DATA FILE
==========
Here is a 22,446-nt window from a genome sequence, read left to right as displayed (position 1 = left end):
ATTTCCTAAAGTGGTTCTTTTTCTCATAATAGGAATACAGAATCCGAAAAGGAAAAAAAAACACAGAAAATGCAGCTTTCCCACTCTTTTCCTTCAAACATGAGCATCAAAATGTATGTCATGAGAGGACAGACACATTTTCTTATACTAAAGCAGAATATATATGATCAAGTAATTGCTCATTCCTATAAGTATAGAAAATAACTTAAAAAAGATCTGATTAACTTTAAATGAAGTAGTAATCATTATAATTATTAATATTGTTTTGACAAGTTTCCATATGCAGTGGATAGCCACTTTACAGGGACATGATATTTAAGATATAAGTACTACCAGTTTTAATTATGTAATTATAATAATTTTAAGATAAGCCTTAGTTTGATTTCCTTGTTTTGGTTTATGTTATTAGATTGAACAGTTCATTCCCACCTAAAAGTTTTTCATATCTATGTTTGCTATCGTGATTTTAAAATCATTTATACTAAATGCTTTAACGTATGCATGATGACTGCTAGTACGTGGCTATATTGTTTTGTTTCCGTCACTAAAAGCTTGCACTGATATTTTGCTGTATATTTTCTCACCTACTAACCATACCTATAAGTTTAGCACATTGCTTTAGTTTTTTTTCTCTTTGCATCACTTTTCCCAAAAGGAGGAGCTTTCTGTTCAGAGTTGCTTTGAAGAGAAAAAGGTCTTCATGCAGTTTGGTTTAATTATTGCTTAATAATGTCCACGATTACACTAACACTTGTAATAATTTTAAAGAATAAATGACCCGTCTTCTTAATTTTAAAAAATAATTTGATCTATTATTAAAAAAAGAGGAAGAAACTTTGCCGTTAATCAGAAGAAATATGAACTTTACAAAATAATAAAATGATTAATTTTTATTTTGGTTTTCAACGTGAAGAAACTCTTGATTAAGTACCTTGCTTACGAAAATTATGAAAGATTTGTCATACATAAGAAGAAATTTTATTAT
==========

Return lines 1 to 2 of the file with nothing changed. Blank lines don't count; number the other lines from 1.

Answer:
Here is a 22,446-nt window from a genome sequence, read left to right as displayed (position 1 = left end):
ATTTCCTAAAGTGGTTCTTTTTCTCATAATAGGAATACAGAATCCGAAAAGGAAAAAAAAACACAGAAAATGCAGCTTTCCCACTCTTTTCCTTCAAACATGAGCATCAAAATGTATGTCATGAGAGGACAGACACATTTTCTTATACTAAAGCAGAATATATATGATCAAGTAATTGCTCATTCCTATAAGTATAGAAAATAACTTAAAAAAGATCTGATTAACTTTAAATGAAGTAGTAATCATTATAATTATTAATATTGTTTTGACAAGTTTCCATATGCAGTGGATAGCCACTTTACAGGGACATGATATTTAAGATATAAGTACTACCAGTTTTAATTATGTAATTATAATAATTTTAAGATAAGCCTTAGTTTGATTTCCTTGTTTTGGTTTATGTTATTAGATTGAACAGTTCATTCCCACCTAAAAGTTTTTCATATCTATGTTTGCTATCGTGATTTTAAAATCATTTATACTAAATGCTTTAACGTATGCATGATGACTGCTAGTACGTGGCTATATTGTTTTGTTTCCGTCACTAAAAGCTTGCACTGATATTTTGCTGTATATTTTCTCACCTACTAACCATACCTATAAGTTTAGCACATTGCTTTAGTTTTTTTTCTCTTTGCATCACTTTTCCCAAAAGGAGGAGCTTTCTGTTCAGAGTTGCTTTGAAGAGAAAAAGGTCTTCATGCAGTTTGGTTTAATTATTGCTTAATAATGTCCACGATTACACTAACACTTGTAATAATTTTAAAGAATAAATGACCCGTCTTCTTAATTTTAAAAAATAATTTGATCTATTATTAAAAAAAGAGGAAGAAACTTTGCCGTTAATCAGAAGAAATATGAACTTTACAAAATAATAAAATGATTAATTTTTATTTTGGTTTTCAACGTGAAGAAACTCTTGATTAAGTACCTTGCTTACGAAAATTATGAAAGATTTGTCATACATAAGAAGAAATTTTATTAT